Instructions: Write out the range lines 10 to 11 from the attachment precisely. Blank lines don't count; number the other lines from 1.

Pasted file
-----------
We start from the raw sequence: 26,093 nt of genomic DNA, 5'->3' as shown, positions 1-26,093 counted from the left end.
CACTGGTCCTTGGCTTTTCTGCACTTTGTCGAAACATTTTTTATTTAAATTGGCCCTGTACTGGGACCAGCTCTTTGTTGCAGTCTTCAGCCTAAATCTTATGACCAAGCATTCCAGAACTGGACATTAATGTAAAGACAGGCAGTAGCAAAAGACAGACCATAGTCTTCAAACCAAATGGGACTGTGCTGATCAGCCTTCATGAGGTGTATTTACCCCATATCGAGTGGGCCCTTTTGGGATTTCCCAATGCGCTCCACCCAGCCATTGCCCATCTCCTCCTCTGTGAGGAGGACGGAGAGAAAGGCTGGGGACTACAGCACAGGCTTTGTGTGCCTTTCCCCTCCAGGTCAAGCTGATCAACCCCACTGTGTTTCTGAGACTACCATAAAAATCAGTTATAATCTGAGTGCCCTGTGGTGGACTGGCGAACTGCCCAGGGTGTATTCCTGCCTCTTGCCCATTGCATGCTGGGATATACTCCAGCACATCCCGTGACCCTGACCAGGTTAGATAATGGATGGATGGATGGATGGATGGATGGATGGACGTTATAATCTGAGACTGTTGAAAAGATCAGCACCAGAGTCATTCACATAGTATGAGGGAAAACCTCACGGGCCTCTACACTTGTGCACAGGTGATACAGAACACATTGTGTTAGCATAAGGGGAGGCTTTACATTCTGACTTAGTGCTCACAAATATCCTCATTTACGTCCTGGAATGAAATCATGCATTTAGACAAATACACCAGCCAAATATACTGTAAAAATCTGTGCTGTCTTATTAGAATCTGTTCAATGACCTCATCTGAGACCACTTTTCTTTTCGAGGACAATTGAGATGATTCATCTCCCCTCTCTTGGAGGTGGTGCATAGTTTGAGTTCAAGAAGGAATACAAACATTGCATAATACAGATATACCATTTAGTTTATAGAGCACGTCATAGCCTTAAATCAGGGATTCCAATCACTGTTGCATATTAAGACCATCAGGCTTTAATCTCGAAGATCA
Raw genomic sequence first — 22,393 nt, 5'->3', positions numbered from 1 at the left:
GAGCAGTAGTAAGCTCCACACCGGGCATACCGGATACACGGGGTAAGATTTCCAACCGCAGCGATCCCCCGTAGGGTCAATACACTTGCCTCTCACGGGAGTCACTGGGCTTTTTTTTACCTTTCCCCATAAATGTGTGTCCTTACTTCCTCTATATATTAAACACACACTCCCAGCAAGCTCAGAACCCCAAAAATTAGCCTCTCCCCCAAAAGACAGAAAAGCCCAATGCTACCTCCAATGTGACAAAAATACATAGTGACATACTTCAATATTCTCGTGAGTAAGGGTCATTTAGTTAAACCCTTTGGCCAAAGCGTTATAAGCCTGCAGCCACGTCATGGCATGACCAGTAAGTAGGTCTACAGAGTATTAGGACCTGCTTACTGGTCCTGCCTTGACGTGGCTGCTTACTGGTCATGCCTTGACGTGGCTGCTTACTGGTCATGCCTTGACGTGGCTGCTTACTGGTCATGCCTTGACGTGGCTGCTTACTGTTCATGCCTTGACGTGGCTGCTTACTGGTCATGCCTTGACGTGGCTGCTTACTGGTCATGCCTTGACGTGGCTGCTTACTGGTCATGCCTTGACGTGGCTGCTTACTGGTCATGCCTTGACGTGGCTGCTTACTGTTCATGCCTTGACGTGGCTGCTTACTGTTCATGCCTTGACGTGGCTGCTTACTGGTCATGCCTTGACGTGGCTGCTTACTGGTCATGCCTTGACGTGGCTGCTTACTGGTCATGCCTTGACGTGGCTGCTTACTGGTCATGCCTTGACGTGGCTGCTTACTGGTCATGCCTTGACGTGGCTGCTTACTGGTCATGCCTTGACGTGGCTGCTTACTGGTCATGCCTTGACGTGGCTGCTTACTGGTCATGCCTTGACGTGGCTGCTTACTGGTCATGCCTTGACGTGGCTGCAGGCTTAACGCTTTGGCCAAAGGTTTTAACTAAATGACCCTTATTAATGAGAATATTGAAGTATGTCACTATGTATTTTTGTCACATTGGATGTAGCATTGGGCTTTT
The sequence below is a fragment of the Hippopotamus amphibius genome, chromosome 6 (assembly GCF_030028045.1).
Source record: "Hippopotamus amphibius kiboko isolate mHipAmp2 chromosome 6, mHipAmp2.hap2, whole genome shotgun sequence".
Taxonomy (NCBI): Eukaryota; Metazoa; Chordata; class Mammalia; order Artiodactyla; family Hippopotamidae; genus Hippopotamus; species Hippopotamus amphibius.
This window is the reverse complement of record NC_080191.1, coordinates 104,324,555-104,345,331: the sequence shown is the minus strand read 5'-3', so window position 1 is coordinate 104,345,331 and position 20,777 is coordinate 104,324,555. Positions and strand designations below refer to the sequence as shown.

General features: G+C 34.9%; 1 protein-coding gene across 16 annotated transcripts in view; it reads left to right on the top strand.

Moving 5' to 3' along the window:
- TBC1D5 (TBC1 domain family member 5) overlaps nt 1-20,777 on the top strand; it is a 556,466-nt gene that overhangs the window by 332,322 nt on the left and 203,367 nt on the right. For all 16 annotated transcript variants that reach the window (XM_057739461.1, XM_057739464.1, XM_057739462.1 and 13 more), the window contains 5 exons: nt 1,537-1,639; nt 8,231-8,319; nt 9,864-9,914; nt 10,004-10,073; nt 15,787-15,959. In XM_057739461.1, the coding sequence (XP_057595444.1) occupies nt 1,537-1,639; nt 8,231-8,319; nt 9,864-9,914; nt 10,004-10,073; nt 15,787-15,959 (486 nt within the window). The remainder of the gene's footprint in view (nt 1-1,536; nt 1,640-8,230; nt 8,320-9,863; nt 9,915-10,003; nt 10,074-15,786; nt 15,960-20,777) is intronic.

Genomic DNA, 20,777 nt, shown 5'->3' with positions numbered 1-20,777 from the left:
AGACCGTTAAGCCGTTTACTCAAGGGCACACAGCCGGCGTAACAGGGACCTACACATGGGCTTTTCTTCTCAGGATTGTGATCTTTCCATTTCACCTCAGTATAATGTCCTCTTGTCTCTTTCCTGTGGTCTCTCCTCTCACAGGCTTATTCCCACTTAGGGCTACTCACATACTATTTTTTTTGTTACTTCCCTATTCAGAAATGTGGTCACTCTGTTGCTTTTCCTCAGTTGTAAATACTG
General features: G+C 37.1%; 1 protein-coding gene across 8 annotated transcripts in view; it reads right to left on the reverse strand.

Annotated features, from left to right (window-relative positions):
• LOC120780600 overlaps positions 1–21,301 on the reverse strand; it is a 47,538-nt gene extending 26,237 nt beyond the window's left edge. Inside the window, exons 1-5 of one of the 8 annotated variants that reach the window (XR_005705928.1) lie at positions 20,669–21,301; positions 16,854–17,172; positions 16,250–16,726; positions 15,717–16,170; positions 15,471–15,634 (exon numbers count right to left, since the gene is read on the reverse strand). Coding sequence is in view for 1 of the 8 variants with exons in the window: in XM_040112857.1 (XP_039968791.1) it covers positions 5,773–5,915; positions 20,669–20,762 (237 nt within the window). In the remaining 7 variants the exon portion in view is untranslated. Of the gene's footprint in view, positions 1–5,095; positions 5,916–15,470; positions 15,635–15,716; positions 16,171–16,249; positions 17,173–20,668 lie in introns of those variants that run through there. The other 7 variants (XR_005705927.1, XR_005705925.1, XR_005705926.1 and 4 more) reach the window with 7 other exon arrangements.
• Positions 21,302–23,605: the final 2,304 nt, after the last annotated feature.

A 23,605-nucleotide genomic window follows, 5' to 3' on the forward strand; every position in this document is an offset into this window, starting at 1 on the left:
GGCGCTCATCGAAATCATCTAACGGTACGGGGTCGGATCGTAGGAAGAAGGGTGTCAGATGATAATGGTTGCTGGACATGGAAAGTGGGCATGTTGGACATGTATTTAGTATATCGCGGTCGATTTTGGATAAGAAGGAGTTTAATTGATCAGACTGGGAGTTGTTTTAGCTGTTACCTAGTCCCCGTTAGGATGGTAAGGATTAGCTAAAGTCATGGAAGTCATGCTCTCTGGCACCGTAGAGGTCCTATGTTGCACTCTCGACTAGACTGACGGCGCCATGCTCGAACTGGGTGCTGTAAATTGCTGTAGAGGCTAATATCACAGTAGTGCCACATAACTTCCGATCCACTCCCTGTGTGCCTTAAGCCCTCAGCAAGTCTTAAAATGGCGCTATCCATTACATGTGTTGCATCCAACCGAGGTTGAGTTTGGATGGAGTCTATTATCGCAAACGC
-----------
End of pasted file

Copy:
Moving 5' to 3' along the window:
- TBC1D5 (TBC1 domain family member 5) overlaps nt 1-20,777 on the top strand; it is a 556,466-nt gene that overhangs the window by 332,322 nt on the left and 203,367 nt on the right. For all 16 annotated transcript variants that reach the window (XM_057739461.1, XM_057739464.1, XM_057739462.1 and 13 more), the window contains 5 exons: nt 1,537-1,639; nt 8,231-8,319; nt 9,864-9,914; nt 10,004-10,073; nt 15,787-15,959. In XM_057739461.1, the coding sequence (XP_057595444.1) occupies nt 1,537-1,639; nt 8,231-8,319; nt 9,864-9,914; nt 10,004-10,073; nt 15,787-15,959 (486 nt within the window). The remainder of the gene's footprint in view (nt 1-1,536; nt 1,640-8,230; nt 8,320-9,863; nt 9,915-10,003; nt 10,074-15,786; nt 15,960-20,777) is intronic.